Photographer Jez Smith, who has appeared as a judge on three seasons of Australia's Next Top Model and shot countless celebrities and professional models, said the kids were "amazing" to work with.
"It’s kind of flabbergasting how comfortable they are on camera," he tells BuzzFeed News.
The interactions between the parents and kids was also a beautiful thing to shoot, says Smith.
"They’re all so proud of their kids, it’s amazing to see. The amount of love in the room, it’s full on. The kids are so happy."
Smith "fell in love with the project" after seeing it was from the kid's point of view – something he thinks there should be more of.
"They’re surrounded by these adults, telling them what’s right and what’s wrong. No one ever asks the kids, are you happy?" he says.
"That’s what was so refreshing about the whole thing. That’s the voice we need to hear. And for any adult to have a problem with that…. it’s incredible to me that anybody could not see that it’s about giving these kids peace."
For Legler, too, the shoot was all about the kids – about giving them the space to be proud of who they are, and imparting messages of strength to their peers.
“My role was putting all the pieces together. I can only stand next to them. I was raised by straight parents,” she says.
“My partner is Australian, and I hope to have kids some day, so those kids will be gaybies. But I am not one, so I can stand next to them. And I do.”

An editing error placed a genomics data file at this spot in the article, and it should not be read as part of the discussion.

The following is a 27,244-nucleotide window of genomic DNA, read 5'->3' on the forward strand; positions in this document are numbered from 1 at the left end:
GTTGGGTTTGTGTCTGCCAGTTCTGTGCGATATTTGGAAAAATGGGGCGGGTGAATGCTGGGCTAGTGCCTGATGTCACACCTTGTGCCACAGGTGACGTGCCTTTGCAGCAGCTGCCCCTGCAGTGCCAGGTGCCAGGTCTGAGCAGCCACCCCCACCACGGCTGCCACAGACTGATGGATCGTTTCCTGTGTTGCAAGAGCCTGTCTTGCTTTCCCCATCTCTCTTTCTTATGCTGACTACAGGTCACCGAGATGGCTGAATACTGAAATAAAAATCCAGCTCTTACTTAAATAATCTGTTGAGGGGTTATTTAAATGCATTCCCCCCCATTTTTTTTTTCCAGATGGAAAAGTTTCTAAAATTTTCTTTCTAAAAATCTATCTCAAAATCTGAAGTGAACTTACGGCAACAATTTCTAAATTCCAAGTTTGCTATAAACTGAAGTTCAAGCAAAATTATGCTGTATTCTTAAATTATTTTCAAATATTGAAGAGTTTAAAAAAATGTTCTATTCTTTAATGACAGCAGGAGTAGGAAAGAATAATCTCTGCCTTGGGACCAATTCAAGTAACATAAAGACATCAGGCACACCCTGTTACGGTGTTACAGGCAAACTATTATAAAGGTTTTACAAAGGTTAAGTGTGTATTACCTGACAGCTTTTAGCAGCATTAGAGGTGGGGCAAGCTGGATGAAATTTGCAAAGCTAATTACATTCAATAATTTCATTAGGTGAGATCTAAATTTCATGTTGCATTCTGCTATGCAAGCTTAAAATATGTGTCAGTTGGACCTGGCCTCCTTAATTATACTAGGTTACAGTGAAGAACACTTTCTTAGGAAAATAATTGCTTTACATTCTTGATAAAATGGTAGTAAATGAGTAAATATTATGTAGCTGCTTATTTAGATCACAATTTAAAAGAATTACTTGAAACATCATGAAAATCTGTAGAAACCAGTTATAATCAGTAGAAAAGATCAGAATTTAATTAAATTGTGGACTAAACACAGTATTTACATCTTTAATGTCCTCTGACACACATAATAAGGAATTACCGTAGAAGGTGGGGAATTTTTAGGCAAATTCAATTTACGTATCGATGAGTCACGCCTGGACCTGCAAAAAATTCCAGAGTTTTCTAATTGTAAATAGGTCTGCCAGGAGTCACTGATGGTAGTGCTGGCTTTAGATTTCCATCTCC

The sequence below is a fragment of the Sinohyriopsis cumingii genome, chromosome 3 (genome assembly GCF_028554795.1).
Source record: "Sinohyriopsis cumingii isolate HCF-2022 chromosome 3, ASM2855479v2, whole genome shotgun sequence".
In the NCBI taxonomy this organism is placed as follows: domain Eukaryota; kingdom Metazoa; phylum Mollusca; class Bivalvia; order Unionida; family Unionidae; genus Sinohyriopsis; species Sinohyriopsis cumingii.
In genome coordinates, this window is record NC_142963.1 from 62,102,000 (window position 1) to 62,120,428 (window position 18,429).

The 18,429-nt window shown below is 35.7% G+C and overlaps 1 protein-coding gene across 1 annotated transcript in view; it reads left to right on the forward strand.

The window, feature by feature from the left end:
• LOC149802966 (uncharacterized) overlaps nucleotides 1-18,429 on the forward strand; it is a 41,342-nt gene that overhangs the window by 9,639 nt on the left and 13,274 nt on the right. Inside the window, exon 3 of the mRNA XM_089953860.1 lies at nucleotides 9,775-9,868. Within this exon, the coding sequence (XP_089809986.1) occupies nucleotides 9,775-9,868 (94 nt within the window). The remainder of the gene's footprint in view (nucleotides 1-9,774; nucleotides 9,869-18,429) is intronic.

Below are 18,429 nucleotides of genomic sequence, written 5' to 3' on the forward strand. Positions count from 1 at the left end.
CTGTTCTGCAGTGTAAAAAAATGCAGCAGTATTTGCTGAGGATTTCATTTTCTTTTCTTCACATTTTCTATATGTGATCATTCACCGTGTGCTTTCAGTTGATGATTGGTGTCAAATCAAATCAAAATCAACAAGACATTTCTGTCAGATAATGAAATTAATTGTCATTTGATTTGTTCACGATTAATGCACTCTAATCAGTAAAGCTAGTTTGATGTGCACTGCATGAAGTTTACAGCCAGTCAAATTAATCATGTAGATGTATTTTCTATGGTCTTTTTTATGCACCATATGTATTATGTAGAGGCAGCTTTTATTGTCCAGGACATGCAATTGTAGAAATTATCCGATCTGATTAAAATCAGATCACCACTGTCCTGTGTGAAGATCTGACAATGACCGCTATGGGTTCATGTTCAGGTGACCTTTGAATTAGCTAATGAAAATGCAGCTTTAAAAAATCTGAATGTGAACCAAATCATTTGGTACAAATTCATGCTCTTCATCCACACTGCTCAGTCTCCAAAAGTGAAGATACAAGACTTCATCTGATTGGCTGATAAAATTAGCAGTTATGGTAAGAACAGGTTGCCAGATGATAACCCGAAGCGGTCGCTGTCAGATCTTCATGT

Ebony says that at some point between the filming of Gayby Baby when she was 12 and now, she “stopped seeing the point in being defined as normal”.
“I stopped seeing it as a big deal. It was like, yeah, we’re happy. So who cares?” she says.
“My mum’s an ex-goth, with piercings and tattoos. And Ange I think at some point was a wrestler. We fall asleep to Korn and Slipknot in the car on trips to Canberra. We don’t have normal parents. But they’re not normal because they are who they are – not because they’re lesbians.”
And the message she would deliver to other children of same-sex parents?
“Let me think about that for a second,” says Ebony.
After a pause, this:
“I’d probably say that no-one knows your family better than you do. So don’t let them make assumptions about you and put words into your mouth. It’s your family, you know how happy you are, you know how happy they are, and no-one else can really tell you otherwise."
Gayby Baby opens in cinemas today.